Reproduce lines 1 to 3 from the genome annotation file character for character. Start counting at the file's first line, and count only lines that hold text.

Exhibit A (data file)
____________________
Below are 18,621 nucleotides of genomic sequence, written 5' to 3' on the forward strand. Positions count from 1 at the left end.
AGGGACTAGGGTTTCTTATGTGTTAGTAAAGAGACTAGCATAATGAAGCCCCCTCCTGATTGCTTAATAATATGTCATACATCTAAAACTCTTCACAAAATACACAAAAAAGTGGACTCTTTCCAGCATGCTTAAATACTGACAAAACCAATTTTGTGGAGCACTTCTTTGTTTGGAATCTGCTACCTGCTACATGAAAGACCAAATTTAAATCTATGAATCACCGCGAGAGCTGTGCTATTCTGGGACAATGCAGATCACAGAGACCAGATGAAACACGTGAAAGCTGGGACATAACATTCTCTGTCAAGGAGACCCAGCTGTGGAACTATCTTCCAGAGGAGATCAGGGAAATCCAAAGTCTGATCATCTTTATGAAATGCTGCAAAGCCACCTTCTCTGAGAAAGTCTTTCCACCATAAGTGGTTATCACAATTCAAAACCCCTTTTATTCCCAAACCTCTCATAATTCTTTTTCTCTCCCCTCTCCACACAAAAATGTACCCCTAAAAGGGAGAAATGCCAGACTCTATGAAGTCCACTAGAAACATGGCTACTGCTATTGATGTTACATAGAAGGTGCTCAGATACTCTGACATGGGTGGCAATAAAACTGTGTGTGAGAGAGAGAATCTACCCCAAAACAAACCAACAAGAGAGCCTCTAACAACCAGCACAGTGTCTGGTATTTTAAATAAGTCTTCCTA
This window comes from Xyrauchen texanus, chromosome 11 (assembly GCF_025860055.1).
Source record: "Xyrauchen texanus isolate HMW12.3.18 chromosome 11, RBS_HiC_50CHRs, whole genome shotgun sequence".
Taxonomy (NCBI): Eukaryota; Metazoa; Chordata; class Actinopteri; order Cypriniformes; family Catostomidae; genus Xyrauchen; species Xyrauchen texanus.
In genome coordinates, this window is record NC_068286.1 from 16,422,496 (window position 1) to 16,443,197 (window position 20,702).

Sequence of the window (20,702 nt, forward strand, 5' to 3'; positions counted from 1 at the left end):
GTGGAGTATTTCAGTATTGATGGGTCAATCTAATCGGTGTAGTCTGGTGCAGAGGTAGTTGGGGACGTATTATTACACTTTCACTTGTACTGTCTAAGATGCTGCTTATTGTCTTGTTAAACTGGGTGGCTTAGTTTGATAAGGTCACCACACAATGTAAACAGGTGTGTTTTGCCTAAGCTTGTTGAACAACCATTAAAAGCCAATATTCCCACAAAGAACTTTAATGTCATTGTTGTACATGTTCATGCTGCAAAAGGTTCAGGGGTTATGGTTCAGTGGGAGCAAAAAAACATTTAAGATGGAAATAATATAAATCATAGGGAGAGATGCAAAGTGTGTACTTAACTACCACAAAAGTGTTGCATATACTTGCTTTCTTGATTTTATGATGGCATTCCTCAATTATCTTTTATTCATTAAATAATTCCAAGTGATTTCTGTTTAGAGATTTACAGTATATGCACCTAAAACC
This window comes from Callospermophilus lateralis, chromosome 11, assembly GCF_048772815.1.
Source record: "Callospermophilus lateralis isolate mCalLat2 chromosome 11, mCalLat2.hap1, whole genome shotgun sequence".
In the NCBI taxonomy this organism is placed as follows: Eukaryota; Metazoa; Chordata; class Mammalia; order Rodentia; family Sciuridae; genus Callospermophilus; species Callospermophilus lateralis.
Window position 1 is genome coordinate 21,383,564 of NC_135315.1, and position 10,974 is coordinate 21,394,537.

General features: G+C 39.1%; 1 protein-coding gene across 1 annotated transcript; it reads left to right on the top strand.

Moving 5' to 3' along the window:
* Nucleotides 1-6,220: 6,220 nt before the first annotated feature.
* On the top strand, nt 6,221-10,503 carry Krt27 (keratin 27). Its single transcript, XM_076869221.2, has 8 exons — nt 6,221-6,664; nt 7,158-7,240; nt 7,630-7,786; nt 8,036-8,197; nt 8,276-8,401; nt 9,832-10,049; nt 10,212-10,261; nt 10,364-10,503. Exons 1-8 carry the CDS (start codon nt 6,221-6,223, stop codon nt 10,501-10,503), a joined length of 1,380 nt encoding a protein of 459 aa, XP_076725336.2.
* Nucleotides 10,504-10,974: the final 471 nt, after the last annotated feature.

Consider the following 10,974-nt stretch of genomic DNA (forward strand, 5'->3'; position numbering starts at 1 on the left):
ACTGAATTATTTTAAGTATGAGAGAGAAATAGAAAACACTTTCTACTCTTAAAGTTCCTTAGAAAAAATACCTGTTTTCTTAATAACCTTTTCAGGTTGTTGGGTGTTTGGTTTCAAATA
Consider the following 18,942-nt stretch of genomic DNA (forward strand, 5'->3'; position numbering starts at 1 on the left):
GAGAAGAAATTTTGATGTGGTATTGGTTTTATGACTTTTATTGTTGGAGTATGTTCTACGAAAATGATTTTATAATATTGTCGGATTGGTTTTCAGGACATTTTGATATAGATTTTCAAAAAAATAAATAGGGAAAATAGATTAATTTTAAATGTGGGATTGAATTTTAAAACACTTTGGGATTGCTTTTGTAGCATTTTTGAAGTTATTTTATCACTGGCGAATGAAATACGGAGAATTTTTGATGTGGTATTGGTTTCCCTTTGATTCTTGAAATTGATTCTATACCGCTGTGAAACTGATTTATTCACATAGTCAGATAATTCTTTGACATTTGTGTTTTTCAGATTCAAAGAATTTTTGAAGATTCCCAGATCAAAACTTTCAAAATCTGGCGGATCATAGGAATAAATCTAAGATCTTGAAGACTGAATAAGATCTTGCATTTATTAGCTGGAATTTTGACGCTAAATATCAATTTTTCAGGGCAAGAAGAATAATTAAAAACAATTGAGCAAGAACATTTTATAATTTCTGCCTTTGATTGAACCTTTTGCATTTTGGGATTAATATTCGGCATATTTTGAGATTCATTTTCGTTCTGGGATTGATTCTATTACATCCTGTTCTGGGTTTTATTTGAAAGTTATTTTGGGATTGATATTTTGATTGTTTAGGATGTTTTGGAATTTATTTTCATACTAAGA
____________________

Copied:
Below are 18,621 nucleotides of genomic sequence, written 5' to 3' on the forward strand. Positions count from 1 at the left end.
AGGGACTAGGGTTTCTTATGTGTTAGTAAAGAGACTAGCATAATGAAGCCCCCTCCTGATTGCTTAATAATATGTCATACATCTAAAACTCTTCACAAAATACACAAAAAAGTGGACTCTTTCCAGCATGCTTAAATACTGACAAAACCAATTTTGTGGAGCACTTCTTTGTTTGGAATCTGCTACCTGCTACATGAAAGACCAAATTTAAATCTATGAATCACCGCGAGAGCTGTGCTATTCTGGGACAATGCAGATCACAGAGACCAGATGAAACACGTGAAAGCTGGGACATAACATTCTCTGTCAAGGAGACCCAGCTGTGGAACTATCTTCCAGAGGAGATCAGGGAAATCCAAAGTCTGATCATCTTTATGAAATGCTGCAAAGCCACCTTCTCTGAGAAAGTCTTTCCACCATAAGTGGTTATCACAATTCAAAACCCCTTTTATTCCCAAACCTCTCATAATTCTTTTTCTCTCCCCTCTCCACACAAAAATGTACCCCTAAAAGGGAGAAATGCCAGACTCTATGAAGTCCACTAGAAACATGGCTACTGCTATTGATGTTACATAGAAGGTGCTCAGATACTCTGACATGGGTGGCAATAAAACTGTGTGTGAGAGAGAGAATCTACCCCAAAACAAACCAACAAGAGAGCCTCTAACAACCAGCACAGTGTCTGGTATTTTAAATAAGTCTTCCTA
This window comes from Xyrauchen texanus, chromosome 11 (assembly GCF_025860055.1).